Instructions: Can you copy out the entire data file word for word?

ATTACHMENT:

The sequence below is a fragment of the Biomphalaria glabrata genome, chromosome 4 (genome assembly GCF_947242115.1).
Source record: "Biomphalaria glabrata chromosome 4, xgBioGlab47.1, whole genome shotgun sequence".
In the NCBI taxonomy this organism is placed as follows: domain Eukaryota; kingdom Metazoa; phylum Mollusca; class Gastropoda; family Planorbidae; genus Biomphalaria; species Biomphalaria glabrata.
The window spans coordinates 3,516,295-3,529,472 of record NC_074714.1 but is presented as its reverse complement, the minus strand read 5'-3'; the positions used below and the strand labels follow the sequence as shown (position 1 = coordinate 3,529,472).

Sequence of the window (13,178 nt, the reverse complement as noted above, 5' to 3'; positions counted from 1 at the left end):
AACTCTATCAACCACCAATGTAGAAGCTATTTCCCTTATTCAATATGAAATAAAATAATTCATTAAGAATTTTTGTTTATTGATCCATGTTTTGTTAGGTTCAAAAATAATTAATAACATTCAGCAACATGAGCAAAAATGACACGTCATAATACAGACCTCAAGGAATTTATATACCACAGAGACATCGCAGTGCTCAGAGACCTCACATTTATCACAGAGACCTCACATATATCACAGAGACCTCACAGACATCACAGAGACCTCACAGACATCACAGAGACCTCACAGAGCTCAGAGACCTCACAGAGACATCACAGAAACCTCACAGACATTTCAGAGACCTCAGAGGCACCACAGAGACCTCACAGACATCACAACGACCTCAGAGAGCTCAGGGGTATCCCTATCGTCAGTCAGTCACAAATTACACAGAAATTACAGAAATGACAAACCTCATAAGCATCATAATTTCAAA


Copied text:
The sequence below is a fragment of the Biomphalaria glabrata genome, chromosome 4 (genome assembly GCF_947242115.1).
Source record: "Biomphalaria glabrata chromosome 4, xgBioGlab47.1, whole genome shotgun sequence".
In the NCBI taxonomy this organism is placed as follows: domain Eukaryota; kingdom Metazoa; phylum Mollusca; class Gastropoda; family Planorbidae; genus Biomphalaria; species Biomphalaria glabrata.
The window spans coordinates 3,516,295-3,529,472 of record NC_074714.1 but is presented as its reverse complement, the minus strand read 5'-3'; the positions used below and the strand labels follow the sequence as shown (position 1 = coordinate 3,529,472).

Sequence of the window (13,178 nt, the reverse complement as noted above, 5' to 3'; positions counted from 1 at the left end):
AACTCTATCAACCACCAATGTAGAAGCTATTTCCCTTATTCAATATGAAATAAAATAATTCATTAAGAATTTTTGTTTATTGATCCATGTTTTGTTAGGTTCAAAAATAATTAATAACATTCAGCAACATGAGCAAAAATGACACGTCATAATACAGACCTCAAGGAATTTATATACCACAGAGACATCGCAGTGCTCAGAGACCTCACATTTATCACAGAGACCTCACATATATCACAGAGACCTCACAGACATCACAGAGACCTCACAGACATCACAGAGACCTCACAGAGCTCAGAGACCTCACAGAGACATCACAGAAACCTCACAGACATTTCAGAGACCTCAGAGGCACCACAGAGACCTCACAGACATCACAACGACCTCAGAGAGCTCAGGGGTATCCCTATCGTCAGTCAGTCACAAATTACACAGAAATTACAGAAATGACAAACCTCATAAGCATCATAATTTCAAA